A well thought out Domain Group Policy can enhance the security of a Domain, a bad one
will be a nightmare for the Domain users...
GPO's used in conjunction with a Windows Server that is a Domain Controller will enhance the security and operation of the client workstations.
By creating a Domain GPO you
can control services and features of all the computers that are members of the
Last week I wrote a small article about Autoplay, in a domain the IT department would use the Domain GPO to block Autoplay from running instead of going to each workstation and turning it off.
You can also set features such as the operation of browsers and the proxy IP address for those workstations or users authorized to use the internet in their job.
You can set a GPO for either machine or user.
- By setting a machine GPO such as DHCP service you can specify that all workstations have the DHCP service turned on but all exempt all Servers to have the DHCP turned off.
- By setting a user GPO you can set the company Anti Virus to run at a specific time each day along with when the AV will download updates.
- A GPO can be used to force changing the users password on a scheduled basis. It can be used to insure each password has complexity.
- A GPO can be used to control who has access to what computers by groups. Such as only Accounting Department can access the computers in that department and only Warehouse Department can access the computers in the Warehouse.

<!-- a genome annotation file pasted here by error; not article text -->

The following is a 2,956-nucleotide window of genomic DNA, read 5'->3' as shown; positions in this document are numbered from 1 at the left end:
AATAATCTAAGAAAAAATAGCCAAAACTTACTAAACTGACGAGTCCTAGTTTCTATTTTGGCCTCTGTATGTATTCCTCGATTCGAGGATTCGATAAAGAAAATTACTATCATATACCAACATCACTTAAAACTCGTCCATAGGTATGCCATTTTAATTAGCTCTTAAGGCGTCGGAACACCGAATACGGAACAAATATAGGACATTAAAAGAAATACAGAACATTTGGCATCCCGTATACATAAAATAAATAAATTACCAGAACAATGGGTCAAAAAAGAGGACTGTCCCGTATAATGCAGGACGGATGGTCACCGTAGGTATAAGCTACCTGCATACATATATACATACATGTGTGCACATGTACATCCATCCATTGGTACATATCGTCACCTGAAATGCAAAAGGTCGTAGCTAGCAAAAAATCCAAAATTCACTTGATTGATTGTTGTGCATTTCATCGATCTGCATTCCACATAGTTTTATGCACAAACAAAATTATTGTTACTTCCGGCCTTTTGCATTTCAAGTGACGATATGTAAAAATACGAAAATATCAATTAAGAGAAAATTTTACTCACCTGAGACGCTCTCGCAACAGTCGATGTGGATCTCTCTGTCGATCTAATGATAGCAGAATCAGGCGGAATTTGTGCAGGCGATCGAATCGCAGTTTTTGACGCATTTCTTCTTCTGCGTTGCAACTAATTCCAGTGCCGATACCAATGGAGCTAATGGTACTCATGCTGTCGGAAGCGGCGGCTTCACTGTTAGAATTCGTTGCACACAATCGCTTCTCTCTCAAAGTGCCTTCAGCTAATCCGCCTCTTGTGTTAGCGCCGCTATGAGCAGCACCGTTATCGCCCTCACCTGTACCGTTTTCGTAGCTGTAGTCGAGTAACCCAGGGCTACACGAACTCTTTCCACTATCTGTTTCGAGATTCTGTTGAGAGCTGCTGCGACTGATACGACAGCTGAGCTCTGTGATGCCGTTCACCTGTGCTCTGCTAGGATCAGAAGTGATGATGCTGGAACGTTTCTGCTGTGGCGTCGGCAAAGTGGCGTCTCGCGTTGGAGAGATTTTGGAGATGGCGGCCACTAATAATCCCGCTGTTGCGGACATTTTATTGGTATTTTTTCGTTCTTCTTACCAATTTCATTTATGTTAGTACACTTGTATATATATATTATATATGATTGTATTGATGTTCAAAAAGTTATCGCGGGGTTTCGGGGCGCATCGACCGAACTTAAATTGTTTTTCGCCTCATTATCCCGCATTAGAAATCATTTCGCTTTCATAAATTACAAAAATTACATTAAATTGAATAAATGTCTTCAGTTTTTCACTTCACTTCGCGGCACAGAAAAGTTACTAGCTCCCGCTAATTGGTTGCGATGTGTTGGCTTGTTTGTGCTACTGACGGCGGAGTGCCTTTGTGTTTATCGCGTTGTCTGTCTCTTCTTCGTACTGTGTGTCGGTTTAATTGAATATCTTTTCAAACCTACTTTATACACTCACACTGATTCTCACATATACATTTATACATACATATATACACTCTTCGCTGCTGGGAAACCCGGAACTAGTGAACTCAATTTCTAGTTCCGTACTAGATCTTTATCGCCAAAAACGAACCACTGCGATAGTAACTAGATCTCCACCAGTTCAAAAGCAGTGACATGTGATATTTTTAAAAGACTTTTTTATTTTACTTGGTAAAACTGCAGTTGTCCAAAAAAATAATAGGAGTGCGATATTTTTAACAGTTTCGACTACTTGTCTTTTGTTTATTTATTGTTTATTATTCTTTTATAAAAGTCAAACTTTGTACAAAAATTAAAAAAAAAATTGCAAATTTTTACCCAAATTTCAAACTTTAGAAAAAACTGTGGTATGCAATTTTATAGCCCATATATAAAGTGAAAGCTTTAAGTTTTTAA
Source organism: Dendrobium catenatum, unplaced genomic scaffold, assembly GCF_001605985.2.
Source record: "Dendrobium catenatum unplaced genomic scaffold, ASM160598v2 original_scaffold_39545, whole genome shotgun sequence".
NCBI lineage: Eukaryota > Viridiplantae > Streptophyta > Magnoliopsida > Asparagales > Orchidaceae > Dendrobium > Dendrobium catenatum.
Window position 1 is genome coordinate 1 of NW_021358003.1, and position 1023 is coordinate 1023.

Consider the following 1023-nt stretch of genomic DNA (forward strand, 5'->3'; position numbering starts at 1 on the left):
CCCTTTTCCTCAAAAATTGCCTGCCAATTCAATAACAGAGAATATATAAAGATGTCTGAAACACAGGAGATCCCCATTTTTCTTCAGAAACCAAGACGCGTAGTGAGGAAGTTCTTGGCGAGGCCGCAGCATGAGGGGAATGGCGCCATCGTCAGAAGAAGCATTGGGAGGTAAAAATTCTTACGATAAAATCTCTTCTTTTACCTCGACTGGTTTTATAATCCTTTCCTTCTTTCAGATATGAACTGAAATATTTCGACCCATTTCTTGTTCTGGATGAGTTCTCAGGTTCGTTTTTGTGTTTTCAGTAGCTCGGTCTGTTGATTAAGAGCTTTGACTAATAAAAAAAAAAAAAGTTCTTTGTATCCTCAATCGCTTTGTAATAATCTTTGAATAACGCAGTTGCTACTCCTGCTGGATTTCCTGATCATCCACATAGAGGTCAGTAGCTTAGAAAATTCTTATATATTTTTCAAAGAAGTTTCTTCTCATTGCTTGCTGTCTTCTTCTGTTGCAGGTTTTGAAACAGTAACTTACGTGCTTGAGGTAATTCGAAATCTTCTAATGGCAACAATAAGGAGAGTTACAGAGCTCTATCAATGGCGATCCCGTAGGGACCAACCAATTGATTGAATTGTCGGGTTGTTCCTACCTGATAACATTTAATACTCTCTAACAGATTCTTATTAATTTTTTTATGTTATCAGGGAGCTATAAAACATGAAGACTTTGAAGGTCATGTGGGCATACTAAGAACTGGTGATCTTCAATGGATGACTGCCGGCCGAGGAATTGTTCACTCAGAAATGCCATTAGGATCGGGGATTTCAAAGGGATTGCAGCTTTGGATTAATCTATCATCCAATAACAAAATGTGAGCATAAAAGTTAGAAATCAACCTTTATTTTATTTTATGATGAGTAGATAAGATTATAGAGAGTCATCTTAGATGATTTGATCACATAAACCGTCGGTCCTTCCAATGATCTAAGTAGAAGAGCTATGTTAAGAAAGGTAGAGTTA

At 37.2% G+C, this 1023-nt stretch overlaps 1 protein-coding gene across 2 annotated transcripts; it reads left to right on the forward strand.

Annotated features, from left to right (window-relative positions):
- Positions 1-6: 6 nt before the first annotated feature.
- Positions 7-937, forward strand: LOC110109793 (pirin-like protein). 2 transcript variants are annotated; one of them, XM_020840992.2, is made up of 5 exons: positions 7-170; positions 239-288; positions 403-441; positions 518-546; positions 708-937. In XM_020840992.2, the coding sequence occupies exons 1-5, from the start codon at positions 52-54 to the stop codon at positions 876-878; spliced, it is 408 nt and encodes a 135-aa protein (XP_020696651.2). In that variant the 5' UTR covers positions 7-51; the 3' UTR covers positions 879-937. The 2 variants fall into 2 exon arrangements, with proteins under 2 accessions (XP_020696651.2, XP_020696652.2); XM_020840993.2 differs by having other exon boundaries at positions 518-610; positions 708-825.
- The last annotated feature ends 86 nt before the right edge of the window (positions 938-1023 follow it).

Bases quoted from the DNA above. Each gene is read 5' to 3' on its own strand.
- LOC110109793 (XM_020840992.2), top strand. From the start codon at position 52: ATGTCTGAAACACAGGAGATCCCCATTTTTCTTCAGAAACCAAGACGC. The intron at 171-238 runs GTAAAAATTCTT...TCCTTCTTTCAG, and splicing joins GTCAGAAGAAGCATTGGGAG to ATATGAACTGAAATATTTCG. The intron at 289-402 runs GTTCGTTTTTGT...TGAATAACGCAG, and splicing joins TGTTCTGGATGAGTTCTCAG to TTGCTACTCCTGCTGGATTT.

- Group Policies from a Domain take precedence over GPO's on a local machine. That is a
Domain Group Policy Option will over ride those on the workstation.
- If you set your Autoplay to enabled and for all drives but the Domain Administrator has decided that Autoplay is a dangerous feature and has turned it off then your settings will be overridden by the domain GPO.
Now here is a quandary: The US Government has been attacked numerous times and had sensitive data stolen by the use of Pen/Flash drives. Why doesn't the US Government just use a global GPO to turn off the assignment of a drive letter to external drives with exceptions for certain workstations authorized to use external drives?
GPO's can be assigned to a group of either users or computers (machines) or can be applied to all domain objects from the domain controller down.
As you can see by judicial use of GPO -
Domain Group Policy Option's you can control how workstations in a domain use software or hardware and what the end user can do on a workstation. (See page 66 in
Build a Server Guide for more information on GPO's for Domains).
You can do it manually for each user/machine or do it once and cover every thing, cool.